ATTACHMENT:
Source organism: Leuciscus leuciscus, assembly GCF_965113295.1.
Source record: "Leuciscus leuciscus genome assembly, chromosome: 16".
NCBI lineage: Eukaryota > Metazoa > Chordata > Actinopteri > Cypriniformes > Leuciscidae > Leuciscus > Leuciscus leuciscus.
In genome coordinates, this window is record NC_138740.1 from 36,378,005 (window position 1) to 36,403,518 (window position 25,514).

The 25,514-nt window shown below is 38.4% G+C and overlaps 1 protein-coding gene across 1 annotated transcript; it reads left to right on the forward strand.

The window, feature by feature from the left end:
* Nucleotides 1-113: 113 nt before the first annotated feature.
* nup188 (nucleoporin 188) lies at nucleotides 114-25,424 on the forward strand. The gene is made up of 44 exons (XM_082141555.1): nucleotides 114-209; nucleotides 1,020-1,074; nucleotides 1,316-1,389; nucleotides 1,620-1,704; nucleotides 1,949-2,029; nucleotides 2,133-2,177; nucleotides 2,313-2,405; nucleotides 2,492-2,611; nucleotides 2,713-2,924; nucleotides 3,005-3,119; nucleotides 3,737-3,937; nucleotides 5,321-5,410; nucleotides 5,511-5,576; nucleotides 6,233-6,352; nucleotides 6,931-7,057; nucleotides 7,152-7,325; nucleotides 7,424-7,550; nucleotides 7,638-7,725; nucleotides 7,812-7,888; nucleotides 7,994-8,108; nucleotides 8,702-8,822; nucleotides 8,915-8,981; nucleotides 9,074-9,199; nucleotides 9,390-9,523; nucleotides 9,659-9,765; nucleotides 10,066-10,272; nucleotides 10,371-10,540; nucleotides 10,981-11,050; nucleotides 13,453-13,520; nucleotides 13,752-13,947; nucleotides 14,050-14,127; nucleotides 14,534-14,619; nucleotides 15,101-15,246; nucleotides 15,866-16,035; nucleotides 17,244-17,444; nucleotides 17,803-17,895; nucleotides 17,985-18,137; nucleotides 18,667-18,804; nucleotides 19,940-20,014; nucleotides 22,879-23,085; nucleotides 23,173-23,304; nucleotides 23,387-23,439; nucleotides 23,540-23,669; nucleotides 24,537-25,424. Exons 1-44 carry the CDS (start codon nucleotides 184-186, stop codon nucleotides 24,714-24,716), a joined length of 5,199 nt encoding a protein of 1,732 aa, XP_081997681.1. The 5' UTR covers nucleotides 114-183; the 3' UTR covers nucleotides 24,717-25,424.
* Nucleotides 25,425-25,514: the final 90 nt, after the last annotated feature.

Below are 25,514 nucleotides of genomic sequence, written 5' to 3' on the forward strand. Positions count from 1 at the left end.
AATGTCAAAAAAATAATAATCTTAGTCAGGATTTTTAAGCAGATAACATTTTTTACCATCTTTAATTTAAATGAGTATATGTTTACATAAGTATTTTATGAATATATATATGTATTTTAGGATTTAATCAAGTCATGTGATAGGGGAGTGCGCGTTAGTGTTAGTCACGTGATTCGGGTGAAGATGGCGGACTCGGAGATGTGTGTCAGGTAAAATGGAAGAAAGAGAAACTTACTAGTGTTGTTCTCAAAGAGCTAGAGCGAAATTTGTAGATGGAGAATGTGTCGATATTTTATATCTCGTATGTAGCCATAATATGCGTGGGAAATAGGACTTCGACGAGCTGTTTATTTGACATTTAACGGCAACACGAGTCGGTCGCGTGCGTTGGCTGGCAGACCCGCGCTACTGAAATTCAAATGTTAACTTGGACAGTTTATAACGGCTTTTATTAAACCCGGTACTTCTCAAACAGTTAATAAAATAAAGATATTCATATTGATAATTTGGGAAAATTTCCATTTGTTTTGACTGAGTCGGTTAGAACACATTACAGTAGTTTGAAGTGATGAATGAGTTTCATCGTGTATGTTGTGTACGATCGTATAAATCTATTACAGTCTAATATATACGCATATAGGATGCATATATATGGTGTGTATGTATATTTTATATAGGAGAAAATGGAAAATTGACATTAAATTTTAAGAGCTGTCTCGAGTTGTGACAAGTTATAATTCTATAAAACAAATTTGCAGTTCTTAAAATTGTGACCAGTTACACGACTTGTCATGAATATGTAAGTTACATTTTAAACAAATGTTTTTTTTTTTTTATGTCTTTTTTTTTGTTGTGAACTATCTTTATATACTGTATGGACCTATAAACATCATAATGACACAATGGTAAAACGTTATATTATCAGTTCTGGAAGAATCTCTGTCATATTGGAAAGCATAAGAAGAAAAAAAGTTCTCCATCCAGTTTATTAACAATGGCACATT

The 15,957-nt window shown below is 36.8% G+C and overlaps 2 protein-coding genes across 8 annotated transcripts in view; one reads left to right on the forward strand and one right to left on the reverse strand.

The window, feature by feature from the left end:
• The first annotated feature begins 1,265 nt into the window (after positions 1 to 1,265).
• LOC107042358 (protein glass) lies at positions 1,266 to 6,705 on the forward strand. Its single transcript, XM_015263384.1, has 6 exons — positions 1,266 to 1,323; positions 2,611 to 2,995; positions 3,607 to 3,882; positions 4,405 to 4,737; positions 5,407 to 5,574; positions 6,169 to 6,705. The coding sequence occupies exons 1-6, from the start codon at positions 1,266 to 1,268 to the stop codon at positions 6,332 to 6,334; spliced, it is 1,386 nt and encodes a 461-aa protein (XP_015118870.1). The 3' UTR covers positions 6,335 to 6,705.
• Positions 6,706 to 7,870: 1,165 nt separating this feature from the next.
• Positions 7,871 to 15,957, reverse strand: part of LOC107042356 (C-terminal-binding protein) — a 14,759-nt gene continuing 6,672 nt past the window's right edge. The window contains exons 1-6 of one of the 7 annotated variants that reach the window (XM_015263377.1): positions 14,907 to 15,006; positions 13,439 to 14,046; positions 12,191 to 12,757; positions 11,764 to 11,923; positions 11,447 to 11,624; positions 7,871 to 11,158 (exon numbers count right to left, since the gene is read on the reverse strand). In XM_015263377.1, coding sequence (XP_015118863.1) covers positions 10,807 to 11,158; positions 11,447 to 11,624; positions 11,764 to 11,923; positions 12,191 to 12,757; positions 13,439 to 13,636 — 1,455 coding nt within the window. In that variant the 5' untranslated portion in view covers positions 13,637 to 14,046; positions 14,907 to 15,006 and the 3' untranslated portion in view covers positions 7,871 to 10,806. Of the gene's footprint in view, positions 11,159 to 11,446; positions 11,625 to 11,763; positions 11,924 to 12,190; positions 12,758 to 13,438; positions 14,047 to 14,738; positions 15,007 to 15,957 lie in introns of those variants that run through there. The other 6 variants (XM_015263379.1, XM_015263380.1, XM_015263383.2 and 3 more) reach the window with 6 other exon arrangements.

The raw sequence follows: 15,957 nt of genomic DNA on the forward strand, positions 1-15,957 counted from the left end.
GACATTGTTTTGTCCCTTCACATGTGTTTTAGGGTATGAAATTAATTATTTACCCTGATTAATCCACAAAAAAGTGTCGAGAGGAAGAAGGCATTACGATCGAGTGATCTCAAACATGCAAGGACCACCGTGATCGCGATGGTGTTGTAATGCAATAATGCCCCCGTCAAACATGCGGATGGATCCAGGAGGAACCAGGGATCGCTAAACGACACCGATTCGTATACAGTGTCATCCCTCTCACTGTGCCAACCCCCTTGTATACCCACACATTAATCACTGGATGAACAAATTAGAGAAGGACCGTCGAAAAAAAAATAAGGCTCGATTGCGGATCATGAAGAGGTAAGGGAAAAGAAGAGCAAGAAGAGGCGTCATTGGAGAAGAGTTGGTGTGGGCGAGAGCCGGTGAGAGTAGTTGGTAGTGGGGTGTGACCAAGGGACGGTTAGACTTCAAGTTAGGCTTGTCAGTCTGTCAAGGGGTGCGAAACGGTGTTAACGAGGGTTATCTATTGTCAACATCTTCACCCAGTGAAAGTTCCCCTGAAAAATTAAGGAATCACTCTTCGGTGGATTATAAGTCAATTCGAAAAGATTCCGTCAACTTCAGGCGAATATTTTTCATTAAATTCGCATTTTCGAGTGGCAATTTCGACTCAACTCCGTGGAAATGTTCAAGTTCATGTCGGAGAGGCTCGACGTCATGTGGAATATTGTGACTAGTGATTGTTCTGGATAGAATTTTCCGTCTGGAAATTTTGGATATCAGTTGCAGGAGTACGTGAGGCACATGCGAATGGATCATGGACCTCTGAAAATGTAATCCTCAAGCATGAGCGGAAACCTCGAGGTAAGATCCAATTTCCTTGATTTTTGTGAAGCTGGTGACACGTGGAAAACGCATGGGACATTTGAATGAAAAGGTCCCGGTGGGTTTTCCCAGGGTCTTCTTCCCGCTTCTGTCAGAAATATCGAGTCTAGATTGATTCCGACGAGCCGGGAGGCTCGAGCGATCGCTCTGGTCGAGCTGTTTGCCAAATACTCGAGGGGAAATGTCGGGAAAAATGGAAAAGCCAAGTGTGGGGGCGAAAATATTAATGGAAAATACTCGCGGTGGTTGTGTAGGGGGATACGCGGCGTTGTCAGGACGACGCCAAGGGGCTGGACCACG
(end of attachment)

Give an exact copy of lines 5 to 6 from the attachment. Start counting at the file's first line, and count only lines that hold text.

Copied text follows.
The 25,514-nt window shown below is 38.4% G+C and overlaps 1 protein-coding gene across 1 annotated transcript; it reads left to right on the forward strand.

The window, feature by feature from the left end: